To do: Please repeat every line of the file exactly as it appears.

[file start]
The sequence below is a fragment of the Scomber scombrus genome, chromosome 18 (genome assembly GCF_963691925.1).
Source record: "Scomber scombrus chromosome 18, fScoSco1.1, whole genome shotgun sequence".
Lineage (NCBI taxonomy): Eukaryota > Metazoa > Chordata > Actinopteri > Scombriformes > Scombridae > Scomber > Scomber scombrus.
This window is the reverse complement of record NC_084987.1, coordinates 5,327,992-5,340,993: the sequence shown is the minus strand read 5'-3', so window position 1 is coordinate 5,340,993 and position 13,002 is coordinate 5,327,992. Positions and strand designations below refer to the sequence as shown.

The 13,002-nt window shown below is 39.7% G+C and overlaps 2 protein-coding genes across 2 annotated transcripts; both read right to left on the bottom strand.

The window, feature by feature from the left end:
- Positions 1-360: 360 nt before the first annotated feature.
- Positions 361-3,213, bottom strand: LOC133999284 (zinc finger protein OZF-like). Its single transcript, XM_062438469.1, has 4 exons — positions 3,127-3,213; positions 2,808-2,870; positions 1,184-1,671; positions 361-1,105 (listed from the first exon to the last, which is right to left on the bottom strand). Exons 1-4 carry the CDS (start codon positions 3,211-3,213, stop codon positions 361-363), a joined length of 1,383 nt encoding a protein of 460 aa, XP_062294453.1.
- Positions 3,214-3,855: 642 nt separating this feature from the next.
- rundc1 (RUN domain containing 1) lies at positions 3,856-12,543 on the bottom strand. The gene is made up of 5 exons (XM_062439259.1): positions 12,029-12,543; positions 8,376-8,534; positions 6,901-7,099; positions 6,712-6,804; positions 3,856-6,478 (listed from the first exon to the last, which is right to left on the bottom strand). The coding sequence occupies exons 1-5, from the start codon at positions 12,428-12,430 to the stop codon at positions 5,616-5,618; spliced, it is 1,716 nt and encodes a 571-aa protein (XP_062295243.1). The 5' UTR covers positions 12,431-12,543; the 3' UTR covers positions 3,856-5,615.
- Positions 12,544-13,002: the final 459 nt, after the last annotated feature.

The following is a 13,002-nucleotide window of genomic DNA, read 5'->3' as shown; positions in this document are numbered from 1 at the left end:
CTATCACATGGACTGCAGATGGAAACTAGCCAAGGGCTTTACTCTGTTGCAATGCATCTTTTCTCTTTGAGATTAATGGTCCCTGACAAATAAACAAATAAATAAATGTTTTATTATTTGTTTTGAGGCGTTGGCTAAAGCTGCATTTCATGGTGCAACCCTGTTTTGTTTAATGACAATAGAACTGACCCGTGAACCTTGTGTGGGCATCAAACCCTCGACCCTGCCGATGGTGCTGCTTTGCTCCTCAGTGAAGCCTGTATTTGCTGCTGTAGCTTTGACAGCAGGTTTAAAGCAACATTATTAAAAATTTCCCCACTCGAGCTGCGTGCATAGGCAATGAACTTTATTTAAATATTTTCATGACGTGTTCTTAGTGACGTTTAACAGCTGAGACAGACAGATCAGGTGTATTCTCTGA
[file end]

The sequence below is a fragment of the Scomber scombrus genome, chromosome 18 (genome assembly GCF_963691925.1).
Source record: "Scomber scombrus chromosome 18, fScoSco1.1, whole genome shotgun sequence".
Lineage (NCBI taxonomy): Eukaryota > Metazoa > Chordata > Actinopteri > Scombriformes > Scombridae > Scomber > Scomber scombrus.
This window is the reverse complement of record NC_084987.1, coordinates 5,327,992-5,340,993: the sequence shown is the minus strand read 5'-3', so window position 1 is coordinate 5,340,993 and position 13,002 is coordinate 5,327,992. Positions and strand designations below refer to the sequence as shown.

The 13,002-nt window shown below is 39.7% G+C and overlaps 2 protein-coding genes across 2 annotated transcripts; both read right to left on the bottom strand.

The window, feature by feature from the left end:
- Positions 1-360: 360 nt before the first annotated feature.
- Positions 361-3,213, bottom strand: LOC133999284 (zinc finger protein OZF-like). Its single transcript, XM_062438469.1, has 4 exons — positions 3,127-3,213; positions 2,808-2,870; positions 1,184-1,671; positions 361-1,105 (listed from the first exon to the last, which is right to left on the bottom strand). Exons 1-4 carry the CDS (start codon positions 3,211-3,213, stop codon positions 361-363), a joined length of 1,383 nt encoding a protein of 460 aa, XP_062294453.1.
- Positions 3,214-3,855: 642 nt separating this feature from the next.
- rundc1 (RUN domain containing 1) lies at positions 3,856-12,543 on the bottom strand. The gene is made up of 5 exons (XM_062439259.1): positions 12,029-12,543; positions 8,376-8,534; positions 6,901-7,099; positions 6,712-6,804; positions 3,856-6,478 (listed from the first exon to the last, which is right to left on the bottom strand). The coding sequence occupies exons 1-5, from the start codon at positions 12,428-12,430 to the stop codon at positions 5,616-5,618; spliced, it is 1,716 nt and encodes a 571-aa protein (XP_062295243.1). The 5' UTR covers positions 12,431-12,543; the 3' UTR covers positions 3,856-5,615.
- Positions 12,544-13,002: the final 459 nt, after the last annotated feature.

The following is a 13,002-nucleotide window of genomic DNA, read 5'->3' as shown; positions in this document are numbered from 1 at the left end:
CTATCACATGGACTGCAGATGGAAACTAGCCAAGGGCTTTACTCTGTTGCAATGCATCTTTTCTCTTTGAGATTAATGGTCCCTGACAAATAAACAAATAAATAAATGTTTTATTATTTGTTTTGAGGCGTTGGCTAAAGCTGCATTTCATGGTGCAACCCTGTTTTGTTTAATGACAATAGAACTGACCCGTGAACCTTGTGTGGGCATCAAACCCTCGACCCTGCCGATGGTGCTGCTTTGCTCCTCAGTGAAGCCTGTATTTGCTGCTGTAGCTTTGACAGCAGGTTTAAAGCAACATTATTAAAAATTTCCCCACTCGAGCTGCGTGCATAGGCAATGAACTTTATTTAAATATTTTCATGACGTGTTCTTAGTGACGTTTAACAGCTGAGACAGACAGATCAGGTGTATTCTCTGA